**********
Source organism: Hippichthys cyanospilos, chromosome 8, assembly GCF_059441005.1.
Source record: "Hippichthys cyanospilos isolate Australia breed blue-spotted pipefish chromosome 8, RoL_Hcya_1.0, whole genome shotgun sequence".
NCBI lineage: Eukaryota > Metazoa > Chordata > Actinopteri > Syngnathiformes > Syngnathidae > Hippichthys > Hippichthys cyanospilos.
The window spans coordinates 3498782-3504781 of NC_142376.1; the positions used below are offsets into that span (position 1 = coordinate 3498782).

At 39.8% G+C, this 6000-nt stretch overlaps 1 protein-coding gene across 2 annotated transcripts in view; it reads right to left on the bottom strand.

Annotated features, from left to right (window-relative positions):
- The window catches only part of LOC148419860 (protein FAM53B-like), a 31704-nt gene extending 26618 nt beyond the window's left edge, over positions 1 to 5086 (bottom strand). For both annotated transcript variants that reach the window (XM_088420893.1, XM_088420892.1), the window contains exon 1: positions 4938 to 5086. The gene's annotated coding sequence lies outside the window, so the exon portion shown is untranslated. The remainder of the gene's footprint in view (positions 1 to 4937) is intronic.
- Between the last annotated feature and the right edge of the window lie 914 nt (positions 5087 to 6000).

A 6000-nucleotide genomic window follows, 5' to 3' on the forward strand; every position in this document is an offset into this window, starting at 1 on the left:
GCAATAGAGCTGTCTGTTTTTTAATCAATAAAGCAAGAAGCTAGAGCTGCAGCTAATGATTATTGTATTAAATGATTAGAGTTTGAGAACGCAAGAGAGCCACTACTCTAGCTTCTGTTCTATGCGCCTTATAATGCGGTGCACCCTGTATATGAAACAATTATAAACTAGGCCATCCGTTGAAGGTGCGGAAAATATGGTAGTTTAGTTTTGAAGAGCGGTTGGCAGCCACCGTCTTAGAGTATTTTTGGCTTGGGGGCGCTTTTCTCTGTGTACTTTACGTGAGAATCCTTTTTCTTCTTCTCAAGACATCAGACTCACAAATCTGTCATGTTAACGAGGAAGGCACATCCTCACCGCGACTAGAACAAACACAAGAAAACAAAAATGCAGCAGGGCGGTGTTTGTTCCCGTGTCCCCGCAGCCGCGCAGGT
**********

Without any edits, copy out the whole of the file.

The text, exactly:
Source organism: Hippichthys cyanospilos, chromosome 8, assembly GCF_059441005.1.
Source record: "Hippichthys cyanospilos isolate Australia breed blue-spotted pipefish chromosome 8, RoL_Hcya_1.0, whole genome shotgun sequence".
NCBI lineage: Eukaryota > Metazoa > Chordata > Actinopteri > Syngnathiformes > Syngnathidae > Hippichthys > Hippichthys cyanospilos.
The window spans coordinates 3498782-3504781 of NC_142376.1; the positions used below are offsets into that span (position 1 = coordinate 3498782).

At 39.8% G+C, this 6000-nt stretch overlaps 1 protein-coding gene across 2 annotated transcripts in view; it reads right to left on the bottom strand.

Annotated features, from left to right (window-relative positions):
- The window catches only part of LOC148419860 (protein FAM53B-like), a 31704-nt gene extending 26618 nt beyond the window's left edge, over positions 1 to 5086 (bottom strand). For both annotated transcript variants that reach the window (XM_088420893.1, XM_088420892.1), the window contains exon 1: positions 4938 to 5086. The gene's annotated coding sequence lies outside the window, so the exon portion shown is untranslated. The remainder of the gene's footprint in view (positions 1 to 4937) is intronic.
- Between the last annotated feature and the right edge of the window lie 914 nt (positions 5087 to 6000).

A 6000-nucleotide genomic window follows, 5' to 3' on the forward strand; every position in this document is an offset into this window, starting at 1 on the left:
GCAATAGAGCTGTCTGTTTTTTAATCAATAAAGCAAGAAGCTAGAGCTGCAGCTAATGATTATTGTATTAAATGATTAGAGTTTGAGAACGCAAGAGAGCCACTACTCTAGCTTCTGTTCTATGCGCCTTATAATGCGGTGCACCCTGTATATGAAACAATTATAAACTAGGCCATCCGTTGAAGGTGCGGAAAATATGGTAGTTTAGTTTTGAAGAGCGGTTGGCAGCCACCGTCTTAGAGTATTTTTGGCTTGGGGGCGCTTTTCTCTGTGTACTTTACGTGAGAATCCTTTTTCTTCTTCTCAAGACATCAGACTCACAAATCTGTCATGTTAACGAGGAAGGCACATCCTCACCGCGACTAGAACAAACACAAGAAAACAAAAATGCAGCAGGGCGGTGTTTGTTCCCGTGTCCCCGCAGCCGCGCAGGT